by David Welsh -

Alva dumped his new robot kit out of the box and tangled wires and cogs splashed onto his father's work bench. A blue football-shaped metal head looked up at him from the mess, and the unlit electronic eyes glimmered in the light of the lone bulb hanging overhead in the garage.

He begged his parents for a Bot-in-a-Box for his birthday, and now he regretted it. Overwhelmed, Alva dropped his head on the table and stared sideways at the bold label. 


Astound Your Friends,

Build It Yourself!

“The commercials made this look so simple,” he sighed.

Alva's friends called again and again to ask if he finished building the kit. He promised he would program the Bot-in-a-Box to play baseball with them. They always needed someone on the mound, and he dreaded their disappointment. But Alva couldn't get through the manual without dozing, so he pitched the booklet into the wastebasket.

“Who has time to read all those directions anyway?”

Alva felt confident with a wrench in his hands, so he set to work. The clamor of Alva's banging and ratcheting echoed around the neighborhood. He smiled when he heard all the limbs clicking into place, and he spun the head around the screw until it only wobbled a little. The battery slot was too small, so he had to wiggle and shove the rechargeable pack into place.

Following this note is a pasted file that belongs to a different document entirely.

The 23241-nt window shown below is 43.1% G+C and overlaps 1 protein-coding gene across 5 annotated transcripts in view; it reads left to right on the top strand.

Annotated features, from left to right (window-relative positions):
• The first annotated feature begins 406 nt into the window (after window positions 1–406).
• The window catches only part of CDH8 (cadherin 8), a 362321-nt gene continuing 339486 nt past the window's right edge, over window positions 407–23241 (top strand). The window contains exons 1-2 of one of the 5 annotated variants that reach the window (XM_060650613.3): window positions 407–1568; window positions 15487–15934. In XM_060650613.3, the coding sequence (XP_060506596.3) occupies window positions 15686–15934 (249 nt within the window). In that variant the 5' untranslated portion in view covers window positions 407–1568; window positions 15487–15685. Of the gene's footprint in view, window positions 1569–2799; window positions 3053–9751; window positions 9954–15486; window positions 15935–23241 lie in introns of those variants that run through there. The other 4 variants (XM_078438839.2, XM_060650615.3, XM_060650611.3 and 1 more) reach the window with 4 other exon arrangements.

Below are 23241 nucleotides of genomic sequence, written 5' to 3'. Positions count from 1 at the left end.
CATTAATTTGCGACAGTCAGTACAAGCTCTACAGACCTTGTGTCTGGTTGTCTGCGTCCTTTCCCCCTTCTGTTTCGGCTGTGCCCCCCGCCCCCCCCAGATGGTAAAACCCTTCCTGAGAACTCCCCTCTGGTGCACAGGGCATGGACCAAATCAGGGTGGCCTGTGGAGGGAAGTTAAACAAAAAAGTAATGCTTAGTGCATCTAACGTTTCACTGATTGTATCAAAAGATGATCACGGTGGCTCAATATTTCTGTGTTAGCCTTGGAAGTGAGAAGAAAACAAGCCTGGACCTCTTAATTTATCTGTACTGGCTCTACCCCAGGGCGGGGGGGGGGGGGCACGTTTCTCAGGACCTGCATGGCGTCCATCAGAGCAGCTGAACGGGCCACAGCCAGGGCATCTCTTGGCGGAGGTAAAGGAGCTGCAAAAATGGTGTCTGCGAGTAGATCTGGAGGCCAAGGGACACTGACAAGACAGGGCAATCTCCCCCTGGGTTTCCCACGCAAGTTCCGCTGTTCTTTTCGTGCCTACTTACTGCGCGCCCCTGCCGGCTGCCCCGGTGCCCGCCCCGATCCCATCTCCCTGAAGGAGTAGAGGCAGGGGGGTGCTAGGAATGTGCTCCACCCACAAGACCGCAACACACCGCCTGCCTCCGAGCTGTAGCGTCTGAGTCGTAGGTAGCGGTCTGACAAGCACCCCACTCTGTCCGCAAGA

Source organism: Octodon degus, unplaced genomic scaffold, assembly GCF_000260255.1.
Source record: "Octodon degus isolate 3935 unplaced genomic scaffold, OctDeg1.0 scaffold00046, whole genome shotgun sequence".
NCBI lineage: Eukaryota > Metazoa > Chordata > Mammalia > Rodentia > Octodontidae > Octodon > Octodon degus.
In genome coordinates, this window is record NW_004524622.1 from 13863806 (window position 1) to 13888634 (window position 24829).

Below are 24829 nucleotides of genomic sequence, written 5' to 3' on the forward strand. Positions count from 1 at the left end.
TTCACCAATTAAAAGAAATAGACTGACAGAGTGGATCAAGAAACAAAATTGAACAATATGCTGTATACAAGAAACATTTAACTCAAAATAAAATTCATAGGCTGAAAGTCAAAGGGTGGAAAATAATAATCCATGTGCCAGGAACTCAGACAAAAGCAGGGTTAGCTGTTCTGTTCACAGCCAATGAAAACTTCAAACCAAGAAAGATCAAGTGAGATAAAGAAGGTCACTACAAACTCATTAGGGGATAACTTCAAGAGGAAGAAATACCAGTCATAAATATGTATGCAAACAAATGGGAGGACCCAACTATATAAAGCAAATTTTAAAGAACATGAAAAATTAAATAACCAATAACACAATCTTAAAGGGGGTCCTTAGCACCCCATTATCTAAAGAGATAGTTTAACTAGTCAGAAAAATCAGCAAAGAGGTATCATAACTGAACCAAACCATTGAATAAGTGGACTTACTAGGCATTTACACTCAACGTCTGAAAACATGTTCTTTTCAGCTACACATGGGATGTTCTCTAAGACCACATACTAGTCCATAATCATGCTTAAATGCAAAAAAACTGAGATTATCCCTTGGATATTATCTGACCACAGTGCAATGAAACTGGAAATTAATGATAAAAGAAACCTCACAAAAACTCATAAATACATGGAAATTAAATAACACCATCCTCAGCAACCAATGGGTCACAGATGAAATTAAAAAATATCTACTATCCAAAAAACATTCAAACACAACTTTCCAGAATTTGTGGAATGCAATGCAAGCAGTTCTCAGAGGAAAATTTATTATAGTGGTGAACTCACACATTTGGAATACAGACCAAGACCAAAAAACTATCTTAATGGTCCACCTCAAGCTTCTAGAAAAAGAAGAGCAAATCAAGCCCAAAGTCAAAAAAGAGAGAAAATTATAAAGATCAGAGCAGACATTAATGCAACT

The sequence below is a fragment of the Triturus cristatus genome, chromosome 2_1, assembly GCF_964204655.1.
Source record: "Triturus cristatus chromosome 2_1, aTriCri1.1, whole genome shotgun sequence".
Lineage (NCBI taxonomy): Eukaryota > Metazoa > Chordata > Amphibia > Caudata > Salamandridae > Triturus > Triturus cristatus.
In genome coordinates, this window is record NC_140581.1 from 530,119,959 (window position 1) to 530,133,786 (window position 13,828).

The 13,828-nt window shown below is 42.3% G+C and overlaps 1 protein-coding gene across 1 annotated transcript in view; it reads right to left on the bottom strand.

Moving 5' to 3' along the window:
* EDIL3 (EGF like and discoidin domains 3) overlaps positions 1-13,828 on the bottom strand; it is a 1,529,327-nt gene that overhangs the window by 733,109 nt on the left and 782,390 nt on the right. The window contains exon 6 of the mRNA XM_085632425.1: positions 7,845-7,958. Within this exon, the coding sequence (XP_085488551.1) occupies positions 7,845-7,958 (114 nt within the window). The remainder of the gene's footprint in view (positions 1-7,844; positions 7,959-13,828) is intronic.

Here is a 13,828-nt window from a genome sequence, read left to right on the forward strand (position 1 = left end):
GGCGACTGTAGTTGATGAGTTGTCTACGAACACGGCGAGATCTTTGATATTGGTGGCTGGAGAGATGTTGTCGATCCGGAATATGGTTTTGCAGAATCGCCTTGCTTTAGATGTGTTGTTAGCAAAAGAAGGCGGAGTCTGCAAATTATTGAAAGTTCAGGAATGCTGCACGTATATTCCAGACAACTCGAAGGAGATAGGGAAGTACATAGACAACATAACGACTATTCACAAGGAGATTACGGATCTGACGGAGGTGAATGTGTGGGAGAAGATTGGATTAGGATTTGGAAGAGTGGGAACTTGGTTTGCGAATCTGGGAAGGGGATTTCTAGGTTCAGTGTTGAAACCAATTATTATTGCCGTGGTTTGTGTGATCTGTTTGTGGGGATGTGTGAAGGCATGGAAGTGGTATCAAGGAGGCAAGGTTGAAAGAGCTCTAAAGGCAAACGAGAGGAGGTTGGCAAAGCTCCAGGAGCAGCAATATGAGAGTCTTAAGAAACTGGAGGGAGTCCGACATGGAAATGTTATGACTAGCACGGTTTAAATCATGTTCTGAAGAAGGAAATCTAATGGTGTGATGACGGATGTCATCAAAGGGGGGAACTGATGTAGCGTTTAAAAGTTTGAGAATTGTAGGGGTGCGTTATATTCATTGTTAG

The robot looked different from the picture on the box, but Alva was proud of his work.  It had round honey-colored eyes, a playful silver grin, and it was as tall as his dad. Its steel skin was a proud blue. Flexible fingers made from dozens of gears and cables sprouted from the ends of its long arms, and the little wheels on the robot's feet made them look like roller skates.

“Almost finished,” said Alva as he tightened a few screws.

The robot needed a name before Alva booted it up for the first time. He took a thick black marker and scrawled “Box-E” across its chest. Then he took a deep breath and twisted the dial to the "On" position. The robot beeped once and sat motionless. Its eyes lit up, gazing toward the wall.

Alva glanced at the trashed manual in the waste basket. “I forgot to program it. There's gotta be a faster way.”

Then Alva remembered that his Uncle George could play any song on the piano after hearing it once. Could his robot learn the same way? He lugged a TV into the garage and turned on the baseball game. Alva's heroes broke home run records, pitched perfect games, and clinched the championship. Box-E's eyes flickered as he took it all in, and cryptic lines of code flashed by on the computer screen. It worked!

Alva heard his mother call him for dinner, and he sprinted up the stairs. The robot sat in front of the television, forgotten.

And learning...

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